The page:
Rowan Moore, architecture critic of The Guardian in the U.K., writes that the proposed 1,000-foot Tulip, designed by Sir Norman Foster as a fancy tourist observation deck, should be denied planning permission by the London authorities (“The Tulip’s towering vanity must be nipped in the bud“).
Huh? I thought that Mayor Khan already did that last year. (“Mayor nips Foster’s Tulip.”) As Providence’s proposed Fane tower recently demonstrated, these ego-driven projects are like cats with their nine lives. Apparently, Foster applied for a redo, and might well overturn the mayor’s thumbs’ down. Here is Moore’s description of the proposed Tulip:
Unlike other [London] towers, the Tulip’s object is not to maximise lettable square metres but to create restaurants, bars, viewing galleries and “classrooms in the sky,” all placed in a glass bud at the top of a long concrete stalk. It might also be guessed that the project serves to feed the egos of the Safras [its financial backers] and of Lord Foster, as it would restore the pre-eminence on the skyline that the Gherkin has lost to a clutch of bulky skyscrapers around it.
Moore rejects the idea that the Tulip will revive Covid-dissipated London. The Shard, London’s tallest tower, is at 1,016 feet not much taller than the Tulip would be. But it seems to me the Tulip would be much scarier, with its bulbous top atop a slender concrete “stalk.” A confidence-builder indeed! Think of the tulip craze in 1637 Holland, the first recorded speculative bubble in history. As a building, the Tulip is a speculative bubble on top of a speculative bubble on top of – you could say – a speculative bubble.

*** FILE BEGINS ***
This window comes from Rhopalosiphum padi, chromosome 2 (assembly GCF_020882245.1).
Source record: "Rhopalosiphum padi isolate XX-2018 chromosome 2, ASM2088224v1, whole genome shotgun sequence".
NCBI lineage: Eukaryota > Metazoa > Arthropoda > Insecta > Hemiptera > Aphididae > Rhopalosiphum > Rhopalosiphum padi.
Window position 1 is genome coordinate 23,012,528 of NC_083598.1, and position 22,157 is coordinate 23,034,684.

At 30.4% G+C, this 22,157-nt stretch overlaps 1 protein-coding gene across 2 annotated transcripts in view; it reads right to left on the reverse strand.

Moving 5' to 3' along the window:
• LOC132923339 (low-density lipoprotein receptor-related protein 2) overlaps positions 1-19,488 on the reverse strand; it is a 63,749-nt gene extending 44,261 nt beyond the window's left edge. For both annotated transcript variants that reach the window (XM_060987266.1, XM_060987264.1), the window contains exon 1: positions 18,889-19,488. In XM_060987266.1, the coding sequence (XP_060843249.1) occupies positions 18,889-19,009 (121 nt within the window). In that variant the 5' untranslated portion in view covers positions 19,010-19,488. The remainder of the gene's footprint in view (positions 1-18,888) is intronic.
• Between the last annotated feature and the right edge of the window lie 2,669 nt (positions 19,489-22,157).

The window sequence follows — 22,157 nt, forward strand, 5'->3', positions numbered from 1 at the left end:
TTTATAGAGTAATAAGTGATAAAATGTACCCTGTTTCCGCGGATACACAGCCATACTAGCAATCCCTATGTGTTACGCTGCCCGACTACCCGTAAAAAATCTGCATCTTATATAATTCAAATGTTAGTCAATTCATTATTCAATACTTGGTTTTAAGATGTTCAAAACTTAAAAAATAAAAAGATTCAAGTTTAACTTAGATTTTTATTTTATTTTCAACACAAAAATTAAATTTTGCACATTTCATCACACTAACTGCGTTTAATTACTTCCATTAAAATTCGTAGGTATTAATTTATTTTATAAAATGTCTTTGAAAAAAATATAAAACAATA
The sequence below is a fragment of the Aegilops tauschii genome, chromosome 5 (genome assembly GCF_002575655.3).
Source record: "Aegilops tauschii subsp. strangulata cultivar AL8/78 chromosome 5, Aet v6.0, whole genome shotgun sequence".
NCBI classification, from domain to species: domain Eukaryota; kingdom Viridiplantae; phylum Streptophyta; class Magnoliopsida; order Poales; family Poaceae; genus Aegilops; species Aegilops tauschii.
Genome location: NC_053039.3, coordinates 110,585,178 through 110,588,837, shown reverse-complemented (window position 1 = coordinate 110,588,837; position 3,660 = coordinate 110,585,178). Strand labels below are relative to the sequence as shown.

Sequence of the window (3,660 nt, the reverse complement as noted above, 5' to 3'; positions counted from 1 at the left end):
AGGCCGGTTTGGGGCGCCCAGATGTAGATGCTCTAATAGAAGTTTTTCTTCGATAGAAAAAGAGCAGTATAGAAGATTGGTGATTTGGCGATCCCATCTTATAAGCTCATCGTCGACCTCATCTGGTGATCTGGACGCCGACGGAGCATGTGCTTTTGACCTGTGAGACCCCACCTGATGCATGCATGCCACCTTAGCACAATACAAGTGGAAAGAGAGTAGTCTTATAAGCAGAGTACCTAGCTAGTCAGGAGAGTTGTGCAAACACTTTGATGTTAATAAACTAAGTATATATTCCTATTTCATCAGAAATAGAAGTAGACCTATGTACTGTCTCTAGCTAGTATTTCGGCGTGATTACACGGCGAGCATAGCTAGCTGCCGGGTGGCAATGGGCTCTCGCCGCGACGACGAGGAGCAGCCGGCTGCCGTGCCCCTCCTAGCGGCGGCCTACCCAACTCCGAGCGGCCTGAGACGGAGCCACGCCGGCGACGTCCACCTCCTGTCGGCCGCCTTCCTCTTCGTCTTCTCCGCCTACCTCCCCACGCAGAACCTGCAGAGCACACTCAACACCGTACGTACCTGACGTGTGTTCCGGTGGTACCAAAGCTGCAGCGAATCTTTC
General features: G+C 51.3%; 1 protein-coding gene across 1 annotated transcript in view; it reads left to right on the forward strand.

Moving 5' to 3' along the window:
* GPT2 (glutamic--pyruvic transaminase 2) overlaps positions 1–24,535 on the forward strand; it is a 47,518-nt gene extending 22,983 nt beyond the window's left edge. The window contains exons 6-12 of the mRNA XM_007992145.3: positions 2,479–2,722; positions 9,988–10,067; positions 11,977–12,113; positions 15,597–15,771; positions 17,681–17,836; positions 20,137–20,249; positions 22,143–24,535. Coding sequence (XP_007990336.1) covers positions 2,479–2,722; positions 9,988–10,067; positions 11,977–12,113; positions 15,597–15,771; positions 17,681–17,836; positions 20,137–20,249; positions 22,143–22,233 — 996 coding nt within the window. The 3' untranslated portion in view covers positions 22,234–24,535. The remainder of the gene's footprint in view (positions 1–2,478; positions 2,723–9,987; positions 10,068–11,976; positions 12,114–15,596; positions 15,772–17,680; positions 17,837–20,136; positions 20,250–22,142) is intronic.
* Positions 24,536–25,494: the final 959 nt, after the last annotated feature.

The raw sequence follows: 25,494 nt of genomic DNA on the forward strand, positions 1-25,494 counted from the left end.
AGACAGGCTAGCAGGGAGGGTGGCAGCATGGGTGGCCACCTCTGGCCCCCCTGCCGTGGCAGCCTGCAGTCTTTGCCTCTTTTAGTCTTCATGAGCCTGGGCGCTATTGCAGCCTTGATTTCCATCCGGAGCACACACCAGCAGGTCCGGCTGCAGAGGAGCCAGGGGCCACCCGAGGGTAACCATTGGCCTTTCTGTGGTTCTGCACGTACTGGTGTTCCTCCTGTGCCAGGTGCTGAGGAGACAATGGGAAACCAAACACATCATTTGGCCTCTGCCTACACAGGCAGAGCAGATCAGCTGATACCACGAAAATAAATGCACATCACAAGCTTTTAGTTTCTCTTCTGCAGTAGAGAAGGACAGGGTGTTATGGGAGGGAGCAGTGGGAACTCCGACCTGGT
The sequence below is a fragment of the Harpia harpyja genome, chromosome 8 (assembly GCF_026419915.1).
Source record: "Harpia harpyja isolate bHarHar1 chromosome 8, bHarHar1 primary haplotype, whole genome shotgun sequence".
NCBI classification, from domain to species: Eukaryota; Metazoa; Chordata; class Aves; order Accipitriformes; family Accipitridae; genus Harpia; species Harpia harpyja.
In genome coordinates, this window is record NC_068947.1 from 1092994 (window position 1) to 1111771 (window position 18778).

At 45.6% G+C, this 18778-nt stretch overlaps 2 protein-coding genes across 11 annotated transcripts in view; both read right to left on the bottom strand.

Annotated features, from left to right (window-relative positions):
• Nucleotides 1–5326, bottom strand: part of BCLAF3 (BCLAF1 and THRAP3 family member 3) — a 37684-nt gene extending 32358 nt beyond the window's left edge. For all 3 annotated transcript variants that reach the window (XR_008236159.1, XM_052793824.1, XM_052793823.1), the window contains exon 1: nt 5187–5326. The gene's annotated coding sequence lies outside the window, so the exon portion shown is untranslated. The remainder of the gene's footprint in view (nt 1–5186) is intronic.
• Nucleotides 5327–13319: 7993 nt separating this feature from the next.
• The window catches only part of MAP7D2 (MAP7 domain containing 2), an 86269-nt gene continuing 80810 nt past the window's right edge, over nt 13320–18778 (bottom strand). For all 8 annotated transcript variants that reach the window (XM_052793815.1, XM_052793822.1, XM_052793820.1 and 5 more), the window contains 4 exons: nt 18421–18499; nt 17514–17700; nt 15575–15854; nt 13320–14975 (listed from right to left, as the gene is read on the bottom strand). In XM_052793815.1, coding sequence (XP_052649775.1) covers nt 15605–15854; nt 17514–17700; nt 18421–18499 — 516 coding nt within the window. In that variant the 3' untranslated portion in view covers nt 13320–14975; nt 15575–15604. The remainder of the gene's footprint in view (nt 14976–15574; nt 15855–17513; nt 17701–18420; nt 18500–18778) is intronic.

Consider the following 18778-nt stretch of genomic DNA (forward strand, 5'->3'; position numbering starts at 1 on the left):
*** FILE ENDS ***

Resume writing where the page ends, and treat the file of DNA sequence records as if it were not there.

Holland survived its crisis but London is buying into a speculative bubble far more sinister than bulbomania. Hundreds of towers have been proposed or approved in London. They are economically and ecologically unsustainable. Eventually, their risky business will catch up with them. Who knows: with Covid, maybe it already has.
My guess is that when Covid exits stage left, the popularity of a view from atop the Shard, or the Tulip if and when it is completed, will have been degraded by the hundreds of towers that have already arisen in London. There’s no telling when the unsustainability of the buildings or their views will manifest itself, but it may be sooner than later.
This Dezeen article on the Tulip has more illustrations. Frankly, if London wants to go the full folly of Dubai, it might as well.